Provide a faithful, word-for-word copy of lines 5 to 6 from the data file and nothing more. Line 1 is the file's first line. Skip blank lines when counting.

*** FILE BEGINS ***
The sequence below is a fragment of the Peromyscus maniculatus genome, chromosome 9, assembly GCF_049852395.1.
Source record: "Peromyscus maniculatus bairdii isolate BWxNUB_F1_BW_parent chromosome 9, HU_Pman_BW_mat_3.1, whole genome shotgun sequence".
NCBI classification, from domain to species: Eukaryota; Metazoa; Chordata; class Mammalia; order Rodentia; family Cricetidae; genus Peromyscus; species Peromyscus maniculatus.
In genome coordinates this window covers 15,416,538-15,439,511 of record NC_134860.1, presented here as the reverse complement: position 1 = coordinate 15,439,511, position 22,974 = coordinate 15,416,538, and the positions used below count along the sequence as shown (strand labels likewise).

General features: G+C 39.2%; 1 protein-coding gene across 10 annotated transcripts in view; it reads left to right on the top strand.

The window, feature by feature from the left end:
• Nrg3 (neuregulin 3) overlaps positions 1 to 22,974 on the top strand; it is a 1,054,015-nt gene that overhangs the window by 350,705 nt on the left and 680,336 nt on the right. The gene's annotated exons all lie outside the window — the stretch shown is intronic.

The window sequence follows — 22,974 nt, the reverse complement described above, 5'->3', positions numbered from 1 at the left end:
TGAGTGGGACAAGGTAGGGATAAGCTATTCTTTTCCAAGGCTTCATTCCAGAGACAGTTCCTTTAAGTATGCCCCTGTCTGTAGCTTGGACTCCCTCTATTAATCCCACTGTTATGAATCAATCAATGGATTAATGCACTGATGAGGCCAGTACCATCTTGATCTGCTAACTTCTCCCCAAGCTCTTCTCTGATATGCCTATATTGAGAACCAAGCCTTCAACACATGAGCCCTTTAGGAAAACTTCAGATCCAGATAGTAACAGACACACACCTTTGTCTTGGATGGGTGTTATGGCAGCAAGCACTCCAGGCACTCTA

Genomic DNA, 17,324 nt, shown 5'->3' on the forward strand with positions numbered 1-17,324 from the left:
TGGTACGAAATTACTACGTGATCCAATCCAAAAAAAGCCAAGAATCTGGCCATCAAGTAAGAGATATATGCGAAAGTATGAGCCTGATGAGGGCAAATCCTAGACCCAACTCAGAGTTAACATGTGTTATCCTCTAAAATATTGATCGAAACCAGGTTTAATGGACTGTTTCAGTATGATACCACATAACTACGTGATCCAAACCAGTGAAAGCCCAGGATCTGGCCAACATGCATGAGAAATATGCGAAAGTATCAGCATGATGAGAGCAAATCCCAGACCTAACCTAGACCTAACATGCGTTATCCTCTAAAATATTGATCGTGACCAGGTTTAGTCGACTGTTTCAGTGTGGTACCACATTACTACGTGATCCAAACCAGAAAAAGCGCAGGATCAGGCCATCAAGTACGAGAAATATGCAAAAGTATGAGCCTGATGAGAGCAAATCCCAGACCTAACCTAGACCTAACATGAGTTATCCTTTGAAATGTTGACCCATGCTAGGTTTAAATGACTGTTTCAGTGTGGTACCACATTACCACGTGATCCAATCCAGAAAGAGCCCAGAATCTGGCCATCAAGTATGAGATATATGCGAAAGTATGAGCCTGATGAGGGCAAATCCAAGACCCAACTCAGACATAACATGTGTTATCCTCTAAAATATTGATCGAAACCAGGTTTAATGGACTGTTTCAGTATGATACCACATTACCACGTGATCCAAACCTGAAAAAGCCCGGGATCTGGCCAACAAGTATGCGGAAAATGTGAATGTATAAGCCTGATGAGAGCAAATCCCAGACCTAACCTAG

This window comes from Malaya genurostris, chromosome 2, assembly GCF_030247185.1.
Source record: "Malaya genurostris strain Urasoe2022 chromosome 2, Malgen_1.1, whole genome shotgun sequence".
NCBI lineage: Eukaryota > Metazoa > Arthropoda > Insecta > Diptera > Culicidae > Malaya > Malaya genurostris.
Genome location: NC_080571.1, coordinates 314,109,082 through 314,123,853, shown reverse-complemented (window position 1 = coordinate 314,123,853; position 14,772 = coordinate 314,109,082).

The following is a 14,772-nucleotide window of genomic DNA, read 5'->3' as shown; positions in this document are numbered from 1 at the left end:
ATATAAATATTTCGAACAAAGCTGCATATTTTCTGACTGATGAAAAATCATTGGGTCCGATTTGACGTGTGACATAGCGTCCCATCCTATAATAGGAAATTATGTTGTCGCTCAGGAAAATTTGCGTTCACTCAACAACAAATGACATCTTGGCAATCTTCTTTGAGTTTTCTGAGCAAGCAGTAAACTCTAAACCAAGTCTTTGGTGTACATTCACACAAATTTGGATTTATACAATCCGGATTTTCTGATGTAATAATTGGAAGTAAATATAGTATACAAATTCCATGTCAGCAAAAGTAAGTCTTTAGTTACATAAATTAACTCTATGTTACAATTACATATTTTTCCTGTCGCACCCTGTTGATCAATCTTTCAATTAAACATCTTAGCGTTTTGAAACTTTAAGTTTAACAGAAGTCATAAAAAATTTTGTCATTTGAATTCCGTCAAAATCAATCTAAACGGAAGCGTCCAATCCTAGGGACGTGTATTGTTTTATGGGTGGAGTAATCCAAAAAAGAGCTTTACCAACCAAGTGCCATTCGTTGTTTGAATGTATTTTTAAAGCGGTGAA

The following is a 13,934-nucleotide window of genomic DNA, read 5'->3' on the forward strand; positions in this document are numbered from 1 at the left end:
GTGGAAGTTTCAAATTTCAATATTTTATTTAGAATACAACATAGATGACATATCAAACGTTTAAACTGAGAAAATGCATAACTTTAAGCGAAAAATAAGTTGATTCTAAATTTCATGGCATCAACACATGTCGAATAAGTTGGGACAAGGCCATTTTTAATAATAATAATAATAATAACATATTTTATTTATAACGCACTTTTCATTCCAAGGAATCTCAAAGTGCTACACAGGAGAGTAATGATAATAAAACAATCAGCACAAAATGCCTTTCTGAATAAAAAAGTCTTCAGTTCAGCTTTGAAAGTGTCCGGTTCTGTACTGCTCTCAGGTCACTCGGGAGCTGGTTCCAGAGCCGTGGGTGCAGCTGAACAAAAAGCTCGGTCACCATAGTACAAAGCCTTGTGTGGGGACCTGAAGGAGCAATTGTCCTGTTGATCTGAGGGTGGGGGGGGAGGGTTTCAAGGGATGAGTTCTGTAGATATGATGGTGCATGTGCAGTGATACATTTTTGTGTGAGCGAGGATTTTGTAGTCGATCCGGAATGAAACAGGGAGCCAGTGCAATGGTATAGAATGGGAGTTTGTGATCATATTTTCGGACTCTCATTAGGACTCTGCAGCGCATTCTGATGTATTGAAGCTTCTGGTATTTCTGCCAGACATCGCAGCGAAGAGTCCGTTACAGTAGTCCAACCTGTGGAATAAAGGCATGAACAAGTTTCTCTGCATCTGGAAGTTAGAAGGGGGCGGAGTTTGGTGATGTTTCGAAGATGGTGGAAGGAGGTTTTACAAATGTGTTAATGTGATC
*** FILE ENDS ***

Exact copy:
General features: G+C 39.2%; 1 protein-coding gene across 10 annotated transcripts in view; it reads left to right on the top strand.

The window, feature by feature from the left end: